Every political columnist chained to his computer terminal dreads these dog days of summer.
We spend time talking to local and state candidates, working our way down to the ones from obscure parties no one but the candidate himself has ever heard of. Or watching initiative sponsors lug cartons of signed petitions into the state elections office while their earnest supporters cheer. Or cleaning out the email that was clogging the inbox to the point the program sent warnings that we’ve used up our megabytes and IT sent nastygrams that we could bring down the whole system.
Which wouldn’t be so bad, considering the email I’m getting. One might expect the volume to die down with the presidential race down from 17 Republicans and five Democrats to one of each.
Not so. Every candidate and political movement seems to have signed on with consultants who believe campaign money can be pulled from the masses by a revolving series of email pitches. For candidate Joe Blow, they set up an account called “SUPPORT JOE BLOW,” with a mailing list of people who have anything remotely to do with politics. This includes political writers who are unlucky enough to have their email address attached to their stories, which The Spokesman-Review and most newspapers require.
So whether Joe Blow is running for president, or the U.S. Senate in Wyoming or state assemblyman in Ohio, my email address finds its way onto his list, compiled by a consultant who apparently gets paid based on the number of people who receive his missives, and uses the same template for all his candidates.
In the morning, I might get an email warning me JOE BLOW TRAILING IN POLLS! (Campaign staffs love capital letters.) Joe has fallen behind opponent Hearn Sneed in the latest poll, but if I would just contribute by clicking a button, conveniently arranged in different amounts, Joe has a chance to catch up.
Around noon, I’ll get an email announcing JOE BLOW IN DEAD HEAT! Mysteriously but thankfully, Joe has gained ground on Sneed in a new poll, but needs my help to keep up the momentum by clicking a handy contribution button.
Around mid-afternoon, a new email will arrive with JOE BLOW SWAMPING SNEED! Miraculously, Joe has gained multiple percentage points and is on his way to vanquish Sneed. To rejoice with Joe in his good showing, I should click the handy button for the appropriate amount.
The next morning, the inbox has an email warning JOE BLOW DOWN IN POLL! And so it goes.
This is a fundraiser’s way of hedging the bets, because some people give to underdogs, some people give to tight races and some people give to winners. In fundraising, as in politics, a candidate must be all things to all people.
If Joe is a Republican, he’s either promising to put Hillary Clinton in prison or help Donald Trump shake up government. Or both. Please click to contribute.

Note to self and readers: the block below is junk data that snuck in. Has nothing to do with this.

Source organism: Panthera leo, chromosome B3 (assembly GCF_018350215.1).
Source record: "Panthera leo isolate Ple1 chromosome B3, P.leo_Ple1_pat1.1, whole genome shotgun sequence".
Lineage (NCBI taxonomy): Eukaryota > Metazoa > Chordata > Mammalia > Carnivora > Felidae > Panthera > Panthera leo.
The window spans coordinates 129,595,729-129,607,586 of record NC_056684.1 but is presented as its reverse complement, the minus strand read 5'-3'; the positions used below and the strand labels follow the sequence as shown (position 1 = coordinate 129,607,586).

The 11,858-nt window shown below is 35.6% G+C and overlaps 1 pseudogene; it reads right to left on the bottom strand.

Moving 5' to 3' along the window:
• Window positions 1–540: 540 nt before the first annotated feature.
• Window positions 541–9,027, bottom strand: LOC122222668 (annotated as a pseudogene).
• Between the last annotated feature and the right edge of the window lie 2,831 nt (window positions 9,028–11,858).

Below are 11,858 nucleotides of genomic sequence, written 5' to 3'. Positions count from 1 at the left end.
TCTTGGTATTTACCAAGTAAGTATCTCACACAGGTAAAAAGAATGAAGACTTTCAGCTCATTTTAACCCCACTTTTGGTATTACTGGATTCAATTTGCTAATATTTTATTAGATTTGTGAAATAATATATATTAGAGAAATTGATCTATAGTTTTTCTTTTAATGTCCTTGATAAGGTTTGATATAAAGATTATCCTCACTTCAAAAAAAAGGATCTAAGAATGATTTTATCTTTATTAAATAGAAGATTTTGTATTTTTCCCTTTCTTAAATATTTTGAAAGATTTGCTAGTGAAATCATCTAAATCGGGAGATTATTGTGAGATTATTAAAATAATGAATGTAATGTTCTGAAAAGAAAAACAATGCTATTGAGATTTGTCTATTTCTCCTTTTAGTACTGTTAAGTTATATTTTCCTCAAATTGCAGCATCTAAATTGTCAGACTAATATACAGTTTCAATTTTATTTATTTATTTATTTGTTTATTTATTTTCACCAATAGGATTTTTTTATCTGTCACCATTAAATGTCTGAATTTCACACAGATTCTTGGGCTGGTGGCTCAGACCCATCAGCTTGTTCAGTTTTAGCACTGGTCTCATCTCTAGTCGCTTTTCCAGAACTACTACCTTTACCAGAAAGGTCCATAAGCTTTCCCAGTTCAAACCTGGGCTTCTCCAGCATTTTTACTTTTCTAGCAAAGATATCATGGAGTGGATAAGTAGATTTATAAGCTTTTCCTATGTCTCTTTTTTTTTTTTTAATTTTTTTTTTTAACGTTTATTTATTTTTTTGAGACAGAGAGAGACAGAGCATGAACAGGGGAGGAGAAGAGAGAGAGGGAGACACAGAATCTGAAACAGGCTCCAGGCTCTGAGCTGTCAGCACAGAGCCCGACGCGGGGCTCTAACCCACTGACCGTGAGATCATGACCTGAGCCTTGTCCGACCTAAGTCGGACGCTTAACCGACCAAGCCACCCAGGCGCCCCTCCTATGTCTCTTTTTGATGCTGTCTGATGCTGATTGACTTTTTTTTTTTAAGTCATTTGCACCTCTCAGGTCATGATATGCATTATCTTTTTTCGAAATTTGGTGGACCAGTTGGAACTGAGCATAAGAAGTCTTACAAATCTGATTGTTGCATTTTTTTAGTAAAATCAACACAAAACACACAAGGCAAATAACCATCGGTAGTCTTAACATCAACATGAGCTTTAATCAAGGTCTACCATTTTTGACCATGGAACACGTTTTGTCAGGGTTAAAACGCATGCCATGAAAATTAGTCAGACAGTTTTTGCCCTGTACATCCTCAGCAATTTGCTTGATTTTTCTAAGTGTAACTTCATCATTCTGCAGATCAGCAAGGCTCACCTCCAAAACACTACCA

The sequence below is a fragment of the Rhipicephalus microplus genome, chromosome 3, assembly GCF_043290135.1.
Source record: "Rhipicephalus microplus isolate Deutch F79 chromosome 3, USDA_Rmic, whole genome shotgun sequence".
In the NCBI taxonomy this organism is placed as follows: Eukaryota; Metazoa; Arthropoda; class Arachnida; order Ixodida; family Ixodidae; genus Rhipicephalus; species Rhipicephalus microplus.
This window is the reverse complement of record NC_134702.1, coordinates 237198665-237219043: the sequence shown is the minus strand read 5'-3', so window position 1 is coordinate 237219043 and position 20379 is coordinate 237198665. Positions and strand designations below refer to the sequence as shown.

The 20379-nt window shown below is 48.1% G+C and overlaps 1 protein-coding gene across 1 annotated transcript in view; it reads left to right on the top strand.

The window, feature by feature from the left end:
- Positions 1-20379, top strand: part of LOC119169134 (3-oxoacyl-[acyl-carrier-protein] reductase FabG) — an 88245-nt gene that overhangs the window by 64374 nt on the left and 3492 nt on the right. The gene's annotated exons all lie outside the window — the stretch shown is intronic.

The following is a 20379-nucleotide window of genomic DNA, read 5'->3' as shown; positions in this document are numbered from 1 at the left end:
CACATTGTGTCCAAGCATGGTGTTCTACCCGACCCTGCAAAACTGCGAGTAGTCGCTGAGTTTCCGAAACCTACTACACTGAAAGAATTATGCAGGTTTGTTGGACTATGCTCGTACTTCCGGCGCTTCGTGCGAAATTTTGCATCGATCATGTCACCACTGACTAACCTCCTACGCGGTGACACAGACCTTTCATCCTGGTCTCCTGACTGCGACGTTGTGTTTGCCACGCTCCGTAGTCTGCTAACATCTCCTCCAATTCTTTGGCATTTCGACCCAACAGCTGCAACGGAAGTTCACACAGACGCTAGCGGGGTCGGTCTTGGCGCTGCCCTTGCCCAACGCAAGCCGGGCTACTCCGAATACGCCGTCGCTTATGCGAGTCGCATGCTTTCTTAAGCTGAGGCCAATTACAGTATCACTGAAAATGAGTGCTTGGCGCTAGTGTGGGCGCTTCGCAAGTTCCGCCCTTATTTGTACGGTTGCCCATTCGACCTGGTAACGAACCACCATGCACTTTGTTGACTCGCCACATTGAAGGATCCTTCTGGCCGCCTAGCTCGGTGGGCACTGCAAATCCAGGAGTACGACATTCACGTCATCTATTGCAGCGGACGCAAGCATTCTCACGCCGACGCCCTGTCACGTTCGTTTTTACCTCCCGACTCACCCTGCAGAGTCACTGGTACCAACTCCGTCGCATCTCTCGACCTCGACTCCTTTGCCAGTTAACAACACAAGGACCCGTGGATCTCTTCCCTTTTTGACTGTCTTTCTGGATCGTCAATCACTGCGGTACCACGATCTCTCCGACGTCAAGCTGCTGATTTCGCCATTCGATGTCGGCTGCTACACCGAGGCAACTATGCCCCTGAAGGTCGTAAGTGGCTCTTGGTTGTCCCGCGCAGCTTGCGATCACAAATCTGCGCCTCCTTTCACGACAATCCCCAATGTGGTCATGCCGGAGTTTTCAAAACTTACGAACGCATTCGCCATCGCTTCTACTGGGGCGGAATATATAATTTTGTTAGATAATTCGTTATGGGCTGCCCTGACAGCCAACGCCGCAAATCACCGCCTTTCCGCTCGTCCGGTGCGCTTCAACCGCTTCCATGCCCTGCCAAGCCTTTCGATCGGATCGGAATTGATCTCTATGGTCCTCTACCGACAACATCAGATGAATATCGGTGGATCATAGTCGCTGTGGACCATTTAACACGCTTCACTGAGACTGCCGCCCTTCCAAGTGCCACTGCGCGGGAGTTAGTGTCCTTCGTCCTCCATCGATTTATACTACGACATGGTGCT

If Joe is a Democrat, he’s either promising to stop the tyranny of Donald Trump or help Hillary Clinton reform government. Or both. Please click to contribute.
Political organizations practice a version of this. Rather than all things to all people, it might be described as the “worst possible outcome for our people.”
So tea party organizations send warnings that President Obama is plotting to take away everyone’s guns and ammunition, or has secretly changed the Constitution to steal a third term so he can enact Shariah law, or will send all patriots to concentration camps. Give like your country depends on it – because it does.
Abortion-rights groups and abortion opposition groups predict catastrophic prospects for the U.S. Supreme Court if the wrong candidate wins the presidential election. For the past several presidential elections, they just have disagreed who would bring on the catastrophe.
Environmental groups warn of unbreathable air and undrinkable water if control of Congress doesn’t change. Business groups warn of massive layoffs from environmental regulations that have them trying to swim the Straits of Juan de Fuca with an anvil chained to each ankle if control does change. Conservative organizations raise money by calling liberals communists and liberal organizations by calling conservatives fascists.
And this is what gets past the spam filter, which snags the requests from real crazies.
It’s tempting to think everyone is just practicing P.T. Barnum’s dictum about the birth rate of suckers. But it’s more complicated than that.
An experienced politician once explained it like this: No one ever raised a dime by sending out a note saying things are pretty good right now, but if you give us some money when you have a minute, we can make it a little bit better.
They always say things are going to hell any minute, but if you donate right now, we can save the world. Be generous and click the button.
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